Following his retirement from football, Charles became the landlord of the New Inn public house on Elland Road, Churwell, Leeds which later was also managed by another Leeds United player and Wales international, Byron Stevenson.[26] On 16 June 2001, as part of that year's Queen's Birthday Honours, he was appointed a Commander of the Order of the British Empire "for services to Association Football".[27] Until shortly before his death he continued to attend every Leeds United home game. In 2002, he was made a vice-president of the Football Association of Wales, and in 2003, he was granted the freedom of the city of Swansea. There was a campaign to knight Charles,[28] but it never came to fruition.

In January 2004, he suffered a heart attack shortly before an interview for Italian television, and required the partial amputation of one foot for circulation reasons before he was returned to Britain. He died in Pinderfields Hospital, Wakefield, West Yorkshire, early on 21 February 2004. His widow, Glenda, bequeathed his ashes to the city of Swansea.[29]

Career statistics[edit]

Appearances and goals by club, season and competition[30][31]
Club Season League National Cup[a] European Cup Total
Division Apps Goals Apps Goals Apps Goals Apps Goals
Leeds United 1948-49 Second Division 3 0 0 0 3 0
1949–50 42 1 5 0 47 1
1950–51 34 3 2 0 36 3
1951–52 18 0 5 0 23 0
1952–53 40 26 1 1 41 27
1953–54 39 42 2 1 41 43
1954–55 40 11 2 1 42 12
1955–56 42 29 1 0 43 29
1956–57 First Division 40 38 1 1 41 39
Total 298 150 19 4 317 154
Juventus 1957–58 Serie A 34 28 4 1 38 29
1958–59 30 19 4 5 2 0 36 24
1959–60 34 23 3 3 37 26
1960–61 32 15 3 1 2 0 37 16
1961–62 21 8 4 2 6 0 31 10
Total 151 93 18 12 10 0 179 105
Leeds United 1962–63 Second Division 11 3 0 0 11 3
Roma 1962–63 Serie A 10 4 3 0 13 4
Cardiff City 1963–64 Second Division 33 11 1 0 34 11
1964–65 28 3 1 0 29 3
1965–66 7 4 2 0 9 4
Total 68 18 4 0 72 18
Career total 538 268 44 16 10 0 592 284
a. ^ Includes FA Cup and Coppa Italia



Leeds United


Cardiff City




  1. ^ Charles 2009, p. 26
  2. ^ a b "JOHN CHARLES – International Football Hall of Fame".
  3. ^ "The 50 greatest footballers of all time". 90min. 13 May 2019. Retrieved 26 April 2023.
  4. ^ a b "John William CHARLES" (in Italian). Il Pallone Racconta. Retrieved 23 December 2014.
  5. ^ a b c d e f Bedeschi, Stefano (24 December 2015). "Gli eroi in bianconero: John CHARLES" (in Italian). Retrieved 22 August 2016.
  6. ^ "Footballer John Charles' Italian medal auctioned". BBC News Online. 16 June 2010. Retrieved 1 November 2010.
  7. ^ Archived 6 January 2007 at the Wayback Machine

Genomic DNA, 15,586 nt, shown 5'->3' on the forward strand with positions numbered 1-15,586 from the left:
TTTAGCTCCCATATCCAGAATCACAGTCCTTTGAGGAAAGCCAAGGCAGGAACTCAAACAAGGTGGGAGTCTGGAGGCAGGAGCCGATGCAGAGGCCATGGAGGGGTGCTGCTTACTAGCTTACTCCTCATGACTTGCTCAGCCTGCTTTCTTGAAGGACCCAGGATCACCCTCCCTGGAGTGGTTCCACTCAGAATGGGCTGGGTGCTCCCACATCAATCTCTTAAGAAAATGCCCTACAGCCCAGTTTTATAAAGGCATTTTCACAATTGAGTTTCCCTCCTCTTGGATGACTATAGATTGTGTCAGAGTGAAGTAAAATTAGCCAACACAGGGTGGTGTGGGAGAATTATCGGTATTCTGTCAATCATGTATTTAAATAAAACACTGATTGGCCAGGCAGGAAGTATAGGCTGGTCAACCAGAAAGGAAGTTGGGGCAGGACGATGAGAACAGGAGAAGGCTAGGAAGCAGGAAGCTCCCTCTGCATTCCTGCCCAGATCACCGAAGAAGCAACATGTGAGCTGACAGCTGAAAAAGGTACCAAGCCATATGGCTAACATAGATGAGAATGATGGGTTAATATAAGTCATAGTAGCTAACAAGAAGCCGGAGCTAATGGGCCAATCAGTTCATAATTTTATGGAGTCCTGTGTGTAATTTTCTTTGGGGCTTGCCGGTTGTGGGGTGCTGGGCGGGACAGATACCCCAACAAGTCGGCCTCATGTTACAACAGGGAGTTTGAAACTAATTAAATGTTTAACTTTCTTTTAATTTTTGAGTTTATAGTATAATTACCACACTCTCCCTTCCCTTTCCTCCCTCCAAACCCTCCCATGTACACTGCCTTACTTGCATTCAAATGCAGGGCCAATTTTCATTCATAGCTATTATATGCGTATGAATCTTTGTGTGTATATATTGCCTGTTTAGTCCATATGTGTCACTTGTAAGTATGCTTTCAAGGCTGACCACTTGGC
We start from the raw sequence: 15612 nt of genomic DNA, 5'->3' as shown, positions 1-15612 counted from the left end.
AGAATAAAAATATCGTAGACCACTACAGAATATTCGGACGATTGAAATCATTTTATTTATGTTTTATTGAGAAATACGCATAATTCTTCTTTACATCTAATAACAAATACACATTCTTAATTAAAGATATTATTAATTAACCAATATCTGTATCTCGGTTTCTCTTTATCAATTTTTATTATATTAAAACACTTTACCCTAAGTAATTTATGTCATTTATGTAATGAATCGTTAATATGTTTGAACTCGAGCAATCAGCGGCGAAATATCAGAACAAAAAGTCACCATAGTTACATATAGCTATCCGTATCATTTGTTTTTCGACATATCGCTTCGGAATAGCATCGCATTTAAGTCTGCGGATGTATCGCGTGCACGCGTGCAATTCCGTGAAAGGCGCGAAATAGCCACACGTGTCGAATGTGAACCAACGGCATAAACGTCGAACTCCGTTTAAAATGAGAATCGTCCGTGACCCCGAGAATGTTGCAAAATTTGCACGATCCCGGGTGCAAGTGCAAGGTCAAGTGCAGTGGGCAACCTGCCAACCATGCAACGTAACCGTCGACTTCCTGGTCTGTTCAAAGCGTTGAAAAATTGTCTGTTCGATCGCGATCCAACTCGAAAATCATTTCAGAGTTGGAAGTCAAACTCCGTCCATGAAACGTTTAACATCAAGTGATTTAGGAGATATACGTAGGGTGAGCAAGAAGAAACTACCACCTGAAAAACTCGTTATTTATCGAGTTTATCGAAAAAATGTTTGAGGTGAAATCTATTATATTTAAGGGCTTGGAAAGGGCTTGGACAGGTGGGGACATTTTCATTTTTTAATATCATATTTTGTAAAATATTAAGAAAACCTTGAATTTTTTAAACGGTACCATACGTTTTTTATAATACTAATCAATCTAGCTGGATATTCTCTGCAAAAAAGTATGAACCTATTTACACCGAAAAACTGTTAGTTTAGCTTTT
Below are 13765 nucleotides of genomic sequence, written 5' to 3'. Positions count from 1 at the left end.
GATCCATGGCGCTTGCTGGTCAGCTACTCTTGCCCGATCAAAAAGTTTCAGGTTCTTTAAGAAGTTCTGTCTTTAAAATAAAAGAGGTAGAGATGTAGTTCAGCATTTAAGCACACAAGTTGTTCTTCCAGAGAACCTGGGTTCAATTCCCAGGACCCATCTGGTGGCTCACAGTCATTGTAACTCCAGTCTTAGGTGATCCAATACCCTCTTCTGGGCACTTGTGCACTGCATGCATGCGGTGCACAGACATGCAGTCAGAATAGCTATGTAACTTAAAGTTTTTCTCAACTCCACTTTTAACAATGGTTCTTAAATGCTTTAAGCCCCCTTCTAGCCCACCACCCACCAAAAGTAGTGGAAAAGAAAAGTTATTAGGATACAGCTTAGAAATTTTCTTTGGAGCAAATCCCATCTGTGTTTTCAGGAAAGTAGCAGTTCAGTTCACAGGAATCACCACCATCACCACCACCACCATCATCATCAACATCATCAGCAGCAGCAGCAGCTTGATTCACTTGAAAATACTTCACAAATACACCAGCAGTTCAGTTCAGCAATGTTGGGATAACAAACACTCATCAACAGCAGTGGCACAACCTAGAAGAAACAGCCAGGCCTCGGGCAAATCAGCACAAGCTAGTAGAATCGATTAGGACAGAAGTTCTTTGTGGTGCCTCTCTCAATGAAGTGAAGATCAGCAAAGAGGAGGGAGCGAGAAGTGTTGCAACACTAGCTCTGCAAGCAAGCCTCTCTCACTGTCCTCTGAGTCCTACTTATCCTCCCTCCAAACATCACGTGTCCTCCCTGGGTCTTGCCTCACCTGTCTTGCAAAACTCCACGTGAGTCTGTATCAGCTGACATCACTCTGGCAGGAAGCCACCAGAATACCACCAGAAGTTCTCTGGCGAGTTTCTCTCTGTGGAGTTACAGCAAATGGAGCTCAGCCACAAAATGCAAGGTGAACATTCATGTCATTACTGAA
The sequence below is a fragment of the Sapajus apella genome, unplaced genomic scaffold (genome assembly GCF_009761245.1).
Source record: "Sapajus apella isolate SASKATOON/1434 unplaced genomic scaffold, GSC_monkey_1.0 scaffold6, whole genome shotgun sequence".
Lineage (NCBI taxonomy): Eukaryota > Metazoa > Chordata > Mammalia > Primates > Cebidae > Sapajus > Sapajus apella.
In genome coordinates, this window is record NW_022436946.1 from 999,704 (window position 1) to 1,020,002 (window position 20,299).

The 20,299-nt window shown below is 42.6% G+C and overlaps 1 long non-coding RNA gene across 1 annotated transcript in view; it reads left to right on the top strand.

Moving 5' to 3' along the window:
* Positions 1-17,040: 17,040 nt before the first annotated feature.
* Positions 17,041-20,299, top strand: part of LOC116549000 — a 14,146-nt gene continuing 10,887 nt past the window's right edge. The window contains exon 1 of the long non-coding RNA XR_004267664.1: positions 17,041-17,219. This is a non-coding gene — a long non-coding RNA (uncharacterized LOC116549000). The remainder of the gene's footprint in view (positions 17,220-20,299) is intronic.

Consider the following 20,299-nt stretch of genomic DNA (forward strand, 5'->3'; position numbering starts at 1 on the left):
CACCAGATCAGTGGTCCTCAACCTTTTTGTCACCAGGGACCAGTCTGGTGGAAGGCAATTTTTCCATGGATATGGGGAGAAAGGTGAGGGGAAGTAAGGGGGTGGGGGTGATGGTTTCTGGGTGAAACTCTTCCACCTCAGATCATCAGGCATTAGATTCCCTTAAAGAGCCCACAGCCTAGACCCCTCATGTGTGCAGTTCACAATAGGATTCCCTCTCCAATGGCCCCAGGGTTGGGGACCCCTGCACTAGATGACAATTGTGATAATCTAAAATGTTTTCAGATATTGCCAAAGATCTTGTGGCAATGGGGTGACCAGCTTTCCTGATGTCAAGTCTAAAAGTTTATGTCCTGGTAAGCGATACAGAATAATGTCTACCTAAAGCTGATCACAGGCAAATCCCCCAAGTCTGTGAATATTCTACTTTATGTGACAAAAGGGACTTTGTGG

8. ^ "Football: How Alice Street in Swansea gave Wales five internationals". 18 November 2023 – via
  9. ^ McLean, Kirk. "Billy Houliston profile". Queen of the South F.C. Archived from the original on 29 June 2015. Retrieved 28 May 2011.
  10. ^ Charles, John (2004). King John. London: Headline. p. 79. ISBN 0-7553-1209-0.
  11. ^ "Archie Gibson: Tenacious midfielder for Leeds United". The Independent. London. 24 August 2012.
  12. ^ Oxford Times, 24 February 2004 Archived 28 December 2008 at the Wayback Machine
  13. ^ a b "CHARLES, WILLIAM JOHN (1931 - 2004), footballer". Dictionary of Welsh Biography. Retrieved 2 June 2021.
  14. ^ Charles 2009, p. 14
  15. ^ Charles 2009, p. 18
  16. ^ Zara, Furio (15 May 2018). "Pavoletti e i grandi specialisti di testa dell'Italia e del mondo" (in Italian). Retrieved 1 May 2019.
  17. ^ Charles 2009, p. 11
  18. ^ "Remembering 'Il Gigante Buono' John Charles as Aaron Ramsey Follows Welsh Legend's Path to Juventus". Sports Illustrated. 19 February 2019. Retrieved 2 June 2021.
  19. ^ "Wales and Juve's gentle giant". 21 February 2019. Retrieved 2 June 2021.
  20. ^ "Fond farewell for legend Charles". BBC News. 19 April 2004. Retrieved 2 June 2021.
  21. ^ "Golden Players take centre stage". Europe's Football Website ( 2003. Archived from the original on 12 March 2004. Retrieved 13 August 2006.
  22. ^ "The top 100 in the Welsh Heroes list". Western Mail. Cardiff: Trinity Mirror. 2 March 2004. Retrieved 7 May 2013.
  23. ^ "John Charles honoured by Great Western Railway". Retrieved 28 June 2018.
  24. ^ "John Charles honoured". Leeds United Football Club (official website). 2006. Archived from the original on 29 September 2007. Retrieved 10 August 2006.
  25. ^ "John Charles Way, Leeds LS12, United Kingdom". Google Maps. 53°.78093 N, 1°.58116 W.
  26. ^ Keating, Frank (24 December 2001). "Frank Keating interviews Leeds legend John Charles". The Guardian. London, UK. Retrieved 11 August 2009.
  27. ^ "No. 56237". The London Gazette (Supplement). 16 June 2001. pp. 7–8.
  28. ^ "Campaign to knight John Charles". BBC News. 15 November 2000.
  29. ^ Charles 2009, p. 12
  30. ^ Strack-Zimmermann, Benjamin. "John Charles". Retrieved 1 September 2021.
  31. ^ "Leeds United F.C. History". Retrieved 1 September 2021.
  32. ^ "William John Charles – "The Gentle Giant"". Archived from the original on 4 March 2016. Retrieved 12 July 2014.
  33. ^ Roberto Di Maggio; Igor Kramarsic; Alberto Novello (11 June 2015). "Italy – Serie A Top Scorers". RSSSF. Archived from the original on 31 October 2015. Retrieved 2 December 2015.

Further reading[edit]

External links[edit]